Thursday, July 19, 2012

A Man in Goat's Clothing?

There are reports that a man dressed as a mountain goat has been spotted in Utah. The authorities seem to be concerned that he may be injured by goats, or that a hunter may mistake him for a goat. This is going in the "creepy" file for now.

By they way, mountain goats are not true goats (capra genus), nor are they sheep. They are in the same subfamily as goats and sheep, but have their own genus (Oreamnos). I consider them to be closer to goats than sheep since they are called mountain goats. They have very square heads and remind me of Snowy from Tintin.


Goats love to surf

Goatee has a protoge - Pismo!

Read more here.

MOW GOATS in Cleveland

Recently visited Cleveland and picked up a copy of the Plain Press, the free west side paper. There was a great little article on MowGoats- a pilot project designed to clear vacant lots using  THE POWER OF GOATS! Goats not only clear the spaces, but are environmentally sounds, and their presence draws communities together. Who wouldn't want to come and visit someone herding a group of caprines with names like Clover, Buffy, Rosie and Princess?

Check out this blog!

Retail Theory

“There are as many women as there are men who pursue odd ways of earning money, one class of which would be designated as ‘goats,’ for it is their business to be ‘discharged’ from the department stores in which they are ‘employed’ a number of times each day. When a grouchy or haughty customer makes complaint of discourteous treatment against a clerk, one of the ‘goats’ is summoned to the office as the person in charge of that particular department. There she is given a good talking to in front of the angry customer and summarily ‘dismissed,’ and the complainant goes away rejoicing.”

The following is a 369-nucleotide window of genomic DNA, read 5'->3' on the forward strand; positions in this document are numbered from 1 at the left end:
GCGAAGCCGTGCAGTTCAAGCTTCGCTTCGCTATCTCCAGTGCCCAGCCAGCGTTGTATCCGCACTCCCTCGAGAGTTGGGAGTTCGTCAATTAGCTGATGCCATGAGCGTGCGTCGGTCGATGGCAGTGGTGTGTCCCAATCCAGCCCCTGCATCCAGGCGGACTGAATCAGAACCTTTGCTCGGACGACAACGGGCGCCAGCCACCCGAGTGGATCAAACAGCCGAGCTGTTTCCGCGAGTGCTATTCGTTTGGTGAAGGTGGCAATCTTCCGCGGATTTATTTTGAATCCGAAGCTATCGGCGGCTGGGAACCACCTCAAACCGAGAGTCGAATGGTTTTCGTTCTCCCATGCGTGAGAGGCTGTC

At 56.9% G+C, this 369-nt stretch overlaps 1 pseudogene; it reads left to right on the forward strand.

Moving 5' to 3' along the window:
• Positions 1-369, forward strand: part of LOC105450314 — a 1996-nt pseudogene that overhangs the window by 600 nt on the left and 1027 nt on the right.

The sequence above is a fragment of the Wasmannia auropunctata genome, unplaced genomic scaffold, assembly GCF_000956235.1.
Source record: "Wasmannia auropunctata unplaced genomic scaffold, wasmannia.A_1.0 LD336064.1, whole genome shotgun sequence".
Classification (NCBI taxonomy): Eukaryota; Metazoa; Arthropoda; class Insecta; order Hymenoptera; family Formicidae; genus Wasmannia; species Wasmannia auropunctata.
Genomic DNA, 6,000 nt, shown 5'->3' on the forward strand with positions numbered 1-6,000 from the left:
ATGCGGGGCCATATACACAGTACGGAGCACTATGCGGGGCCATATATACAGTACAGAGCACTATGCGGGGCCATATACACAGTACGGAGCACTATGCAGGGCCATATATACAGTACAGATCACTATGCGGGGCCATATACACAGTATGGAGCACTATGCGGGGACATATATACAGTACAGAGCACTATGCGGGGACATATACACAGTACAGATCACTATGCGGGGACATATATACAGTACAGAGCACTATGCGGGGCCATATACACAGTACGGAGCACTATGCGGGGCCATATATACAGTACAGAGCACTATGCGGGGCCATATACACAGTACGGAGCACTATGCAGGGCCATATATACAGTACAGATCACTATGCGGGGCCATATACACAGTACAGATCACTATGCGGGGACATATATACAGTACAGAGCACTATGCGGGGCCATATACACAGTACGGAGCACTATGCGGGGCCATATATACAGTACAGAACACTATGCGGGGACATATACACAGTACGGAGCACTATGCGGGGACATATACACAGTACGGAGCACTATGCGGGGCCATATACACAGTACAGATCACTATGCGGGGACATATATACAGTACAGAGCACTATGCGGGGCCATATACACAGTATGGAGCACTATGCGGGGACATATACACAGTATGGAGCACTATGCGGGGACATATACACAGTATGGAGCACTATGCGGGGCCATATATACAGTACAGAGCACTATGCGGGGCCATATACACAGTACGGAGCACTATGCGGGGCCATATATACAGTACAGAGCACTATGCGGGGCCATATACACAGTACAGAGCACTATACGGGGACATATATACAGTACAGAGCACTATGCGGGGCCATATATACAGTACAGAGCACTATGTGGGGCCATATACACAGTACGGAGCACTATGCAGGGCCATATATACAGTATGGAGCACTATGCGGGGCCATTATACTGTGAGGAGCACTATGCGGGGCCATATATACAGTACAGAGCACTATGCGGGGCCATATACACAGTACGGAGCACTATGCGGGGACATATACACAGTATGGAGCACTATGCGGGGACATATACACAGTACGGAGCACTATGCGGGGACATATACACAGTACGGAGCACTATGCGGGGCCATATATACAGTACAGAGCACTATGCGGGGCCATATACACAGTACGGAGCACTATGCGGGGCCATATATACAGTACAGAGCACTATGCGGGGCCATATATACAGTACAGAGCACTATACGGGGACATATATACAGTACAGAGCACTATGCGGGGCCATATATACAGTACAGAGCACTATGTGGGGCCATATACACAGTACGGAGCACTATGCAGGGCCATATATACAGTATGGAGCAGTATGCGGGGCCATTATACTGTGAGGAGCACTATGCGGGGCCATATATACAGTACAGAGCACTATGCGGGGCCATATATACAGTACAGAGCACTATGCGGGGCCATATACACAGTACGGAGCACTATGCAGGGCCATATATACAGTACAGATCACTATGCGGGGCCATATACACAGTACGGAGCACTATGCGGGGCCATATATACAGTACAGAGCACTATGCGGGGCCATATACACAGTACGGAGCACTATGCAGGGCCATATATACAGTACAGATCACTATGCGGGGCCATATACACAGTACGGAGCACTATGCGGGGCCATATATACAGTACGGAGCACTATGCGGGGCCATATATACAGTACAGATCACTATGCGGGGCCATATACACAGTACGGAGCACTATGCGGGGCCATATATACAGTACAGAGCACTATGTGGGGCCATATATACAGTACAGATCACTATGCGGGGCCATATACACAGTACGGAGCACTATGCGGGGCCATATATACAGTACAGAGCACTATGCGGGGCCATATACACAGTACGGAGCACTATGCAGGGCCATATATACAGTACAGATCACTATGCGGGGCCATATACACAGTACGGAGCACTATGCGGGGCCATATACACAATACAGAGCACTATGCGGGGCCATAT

Tuesday, July 10, 2012

Goatee the Surfing Goat

The story is one told again and again. Surfing soccer-loving boy gets goat as a way to clear brush from his land. Boy, who used to live in Africa and has ties to , planned to eat "Goatee" after she finished her duties, but, like many bitten buy the goat-bug (ew) found that the creature had such personality he couldn't help but fall in love. Well, not that kind of love (although the section of the video above does have a scene of them swinging tandem on a swing set, I am sure it's just platonic love).

Boy then, on his 33rd birthday, took the goat surfing and thought she did a good job. A video of him and Goatee appeared on a local tv station and soon went viral, being picked up all over the world.